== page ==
WASHINGTON -- April 1 -- After the federal government cut funding for a long-term study on the connections between thyroid disease and radioactive fallout from nuclear testing, downwinders called it the latest example of the governments disregard for the tragic health legacy of nuclear testing. The Center for Disease Control announced in a March 21 letter to University of Utah researcher Joseph Lyon that they are yanking the funds for his Utah Thyroid Disease Study.
Lyons study, which began in 1977, has been following a group of 4,000 residents of Washington County, Utah and Lincoln County, Nevada who were school children during the early years of testing. In 1993, the study found that fallout-related thyroid tumors increased 3.4 times over the expected rate among school children exposed to the highest doses. The government has already invested $8 million in the study. A CDC spokesman first said the agency discontinued funding because it lacks the financial resources to continue the project, but a few days later another CDC spokesman said the study was reaching the end of its funding cycle and denied that it was being cut short. Without an extension, however, Lyons study will never be completed and his data will have to be archived.
Downwinders were stunned to learn that former Utah Gov. Mike Leavitt who now heads the U.S. Department of Health and Human Service which oversees the CDC, was quoted in the Deseret Morning News saying he is comfortable with the end of funding.
In a strongly worded editorial, the St. George, Utah Spectrum called on Leavitt to use his new political clout to assist those who our government deemed necessary to use as guinea pigs.
A lot of us are cynical about the whole thing, says Preston Truman, president of Downwinders, who was one of the original members of a thyroid study Lyon conducted in the 1960s. Maybe the CDC didnt like that Lyons study was investigating other health effects caused by fallout exposure.
St. George resident Jeff Bradshaw, who was participating in Lyons study and suffers from thyroid problems, told the Spectrum, Id just say its another one of (the federal governments) schemes. I think theyre trying to get away from doing anything for the downwinders because they want to start the testing again.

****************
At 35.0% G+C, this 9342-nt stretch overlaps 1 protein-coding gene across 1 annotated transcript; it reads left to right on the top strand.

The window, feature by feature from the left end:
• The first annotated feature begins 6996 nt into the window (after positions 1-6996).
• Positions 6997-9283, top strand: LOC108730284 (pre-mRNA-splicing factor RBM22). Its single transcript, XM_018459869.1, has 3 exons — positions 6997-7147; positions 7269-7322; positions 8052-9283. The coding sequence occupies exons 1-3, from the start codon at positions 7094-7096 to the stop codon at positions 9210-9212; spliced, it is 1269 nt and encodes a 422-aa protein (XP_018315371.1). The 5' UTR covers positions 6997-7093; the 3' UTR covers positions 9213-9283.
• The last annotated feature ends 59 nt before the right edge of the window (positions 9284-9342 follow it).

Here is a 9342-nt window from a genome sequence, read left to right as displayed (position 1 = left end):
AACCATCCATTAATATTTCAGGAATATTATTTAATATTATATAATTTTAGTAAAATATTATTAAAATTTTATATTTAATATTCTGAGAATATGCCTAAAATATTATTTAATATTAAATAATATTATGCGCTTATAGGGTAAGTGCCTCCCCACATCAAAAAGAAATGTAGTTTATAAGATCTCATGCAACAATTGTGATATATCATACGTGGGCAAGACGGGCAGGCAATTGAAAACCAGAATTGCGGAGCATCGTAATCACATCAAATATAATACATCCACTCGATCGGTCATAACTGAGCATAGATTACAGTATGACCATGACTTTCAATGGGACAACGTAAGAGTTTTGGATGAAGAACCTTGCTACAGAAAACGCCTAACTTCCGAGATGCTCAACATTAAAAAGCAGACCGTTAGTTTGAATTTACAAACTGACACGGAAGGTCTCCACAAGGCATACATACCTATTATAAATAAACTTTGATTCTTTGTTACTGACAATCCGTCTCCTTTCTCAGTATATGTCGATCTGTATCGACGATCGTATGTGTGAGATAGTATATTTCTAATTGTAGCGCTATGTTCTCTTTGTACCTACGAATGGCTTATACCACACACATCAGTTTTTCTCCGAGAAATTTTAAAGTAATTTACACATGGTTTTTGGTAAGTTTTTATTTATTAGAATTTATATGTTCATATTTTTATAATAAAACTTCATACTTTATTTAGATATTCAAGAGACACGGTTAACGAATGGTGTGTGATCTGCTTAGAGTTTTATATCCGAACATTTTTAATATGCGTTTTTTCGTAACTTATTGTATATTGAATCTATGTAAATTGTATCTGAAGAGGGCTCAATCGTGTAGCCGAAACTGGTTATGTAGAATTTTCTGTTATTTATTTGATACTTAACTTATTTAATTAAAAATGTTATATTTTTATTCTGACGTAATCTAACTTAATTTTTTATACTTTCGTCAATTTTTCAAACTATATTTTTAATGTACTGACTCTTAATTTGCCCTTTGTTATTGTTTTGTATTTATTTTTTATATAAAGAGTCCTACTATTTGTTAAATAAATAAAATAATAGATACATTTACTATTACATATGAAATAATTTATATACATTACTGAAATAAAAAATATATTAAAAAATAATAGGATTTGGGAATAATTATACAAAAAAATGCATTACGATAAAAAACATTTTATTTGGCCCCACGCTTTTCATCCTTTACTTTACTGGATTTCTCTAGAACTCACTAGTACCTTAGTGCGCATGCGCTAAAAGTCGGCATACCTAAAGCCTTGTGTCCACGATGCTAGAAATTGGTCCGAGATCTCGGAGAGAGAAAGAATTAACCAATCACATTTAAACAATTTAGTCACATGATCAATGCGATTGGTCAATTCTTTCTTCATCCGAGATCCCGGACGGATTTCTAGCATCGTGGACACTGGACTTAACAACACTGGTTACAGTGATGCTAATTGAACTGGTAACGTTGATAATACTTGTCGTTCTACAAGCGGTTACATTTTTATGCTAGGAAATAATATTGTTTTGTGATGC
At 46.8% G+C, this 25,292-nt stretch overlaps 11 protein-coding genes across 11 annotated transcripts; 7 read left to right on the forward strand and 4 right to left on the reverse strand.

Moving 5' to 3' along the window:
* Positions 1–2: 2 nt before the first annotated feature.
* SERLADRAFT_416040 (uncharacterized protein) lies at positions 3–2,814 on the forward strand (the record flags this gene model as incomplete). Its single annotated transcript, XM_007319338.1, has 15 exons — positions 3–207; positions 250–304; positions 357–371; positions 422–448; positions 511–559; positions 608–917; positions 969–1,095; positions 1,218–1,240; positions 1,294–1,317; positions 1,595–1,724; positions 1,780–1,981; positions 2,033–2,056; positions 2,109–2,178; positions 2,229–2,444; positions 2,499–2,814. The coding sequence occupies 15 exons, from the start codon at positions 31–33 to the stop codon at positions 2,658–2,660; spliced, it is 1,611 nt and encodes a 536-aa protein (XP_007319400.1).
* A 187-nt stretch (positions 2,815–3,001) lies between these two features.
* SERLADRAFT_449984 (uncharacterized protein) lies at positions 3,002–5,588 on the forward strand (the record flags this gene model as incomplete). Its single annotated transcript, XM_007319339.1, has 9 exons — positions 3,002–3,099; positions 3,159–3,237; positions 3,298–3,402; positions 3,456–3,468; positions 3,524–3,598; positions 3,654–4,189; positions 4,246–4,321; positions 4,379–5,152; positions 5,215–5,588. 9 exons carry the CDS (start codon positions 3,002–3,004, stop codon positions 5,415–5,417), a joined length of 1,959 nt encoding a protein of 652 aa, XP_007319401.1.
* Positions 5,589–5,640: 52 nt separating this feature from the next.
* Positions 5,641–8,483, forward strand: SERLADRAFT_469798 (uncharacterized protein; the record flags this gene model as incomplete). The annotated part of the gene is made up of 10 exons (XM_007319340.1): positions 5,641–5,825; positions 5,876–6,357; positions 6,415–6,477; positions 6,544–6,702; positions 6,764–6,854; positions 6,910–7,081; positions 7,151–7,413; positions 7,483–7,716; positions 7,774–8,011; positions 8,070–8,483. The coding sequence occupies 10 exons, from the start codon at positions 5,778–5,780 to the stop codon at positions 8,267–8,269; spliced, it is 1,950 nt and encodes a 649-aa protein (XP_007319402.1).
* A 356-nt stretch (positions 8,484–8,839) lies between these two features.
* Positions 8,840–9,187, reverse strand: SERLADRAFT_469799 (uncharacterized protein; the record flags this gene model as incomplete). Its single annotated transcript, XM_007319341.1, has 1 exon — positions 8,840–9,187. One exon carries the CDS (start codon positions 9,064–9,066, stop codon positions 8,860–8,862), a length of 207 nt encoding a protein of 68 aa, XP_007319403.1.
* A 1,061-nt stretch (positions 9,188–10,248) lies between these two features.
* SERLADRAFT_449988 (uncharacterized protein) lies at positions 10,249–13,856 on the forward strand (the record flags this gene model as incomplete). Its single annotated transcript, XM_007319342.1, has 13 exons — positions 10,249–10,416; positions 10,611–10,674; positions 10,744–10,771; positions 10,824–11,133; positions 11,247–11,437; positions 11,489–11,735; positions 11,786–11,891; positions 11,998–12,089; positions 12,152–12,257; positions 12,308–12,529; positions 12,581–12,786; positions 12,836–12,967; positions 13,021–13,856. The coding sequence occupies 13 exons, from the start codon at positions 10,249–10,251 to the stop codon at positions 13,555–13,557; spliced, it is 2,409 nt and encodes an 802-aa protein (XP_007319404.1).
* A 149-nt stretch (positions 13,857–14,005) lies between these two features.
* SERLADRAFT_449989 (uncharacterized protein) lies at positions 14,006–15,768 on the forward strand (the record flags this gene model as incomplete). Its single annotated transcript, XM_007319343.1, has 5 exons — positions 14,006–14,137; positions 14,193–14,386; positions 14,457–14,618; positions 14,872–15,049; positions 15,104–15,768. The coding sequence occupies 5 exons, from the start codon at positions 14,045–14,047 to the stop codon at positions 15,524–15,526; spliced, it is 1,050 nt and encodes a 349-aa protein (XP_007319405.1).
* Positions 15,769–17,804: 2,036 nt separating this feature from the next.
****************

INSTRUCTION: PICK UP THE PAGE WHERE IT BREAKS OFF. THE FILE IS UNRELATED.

While admitting that funding issues are complex, downwinders remain skeptical of the CDC decision. It seems to be a matter of priorities, says Salt Lake City downwinder Mary Dickson. The government, as Lyons noted, is still funding at least two major studies of the health effects of fallout from Chernobyl. Apparently, U.S. citizens dont rank as high as Russian citizens, which is hard for me to understand. Maybe the government doesnt really want to know what the health effects of testing were on our own population. How can we have a full acknowledgement of what testing did to Americans if the studies arent there? How can justice be served?
It is ironic that the study, which has been billed by the CDC and other government agencies as what will be the definitive verdict on the health effects on downwinders, is going to be terminated half-way to completion, says Truman. That much more of the history of what really happened to downwinders can be ignored just as it is already being ignored by the Atomic Testing Museum in Nevada. This is especially frightening when it comes at the same time the government is discussing renewed testing.
A lot of people, including members of Utahs congressional delegation, have been waiting for the results of Lyons study. When funds for the study ran low in 2003, Utahs Sen. Bob Bennett was instrumental in getting a one-year extension. Downwinders are urging Utahs congressional delegation and political leaders to do what they can to insure that the study will be completed. Utah Rep. Jim Mathesons office is working with the Utah delegation on a strategy to secure additional funding for the project.
Taxpayer money would be much better spent if the $25 million the government has earmarked for preparing the Nevada Test Site for renewed testing were put into finishing this study, says Vanessa Pierce of the Healthy Environment Alliance of Utah (HEALUtah).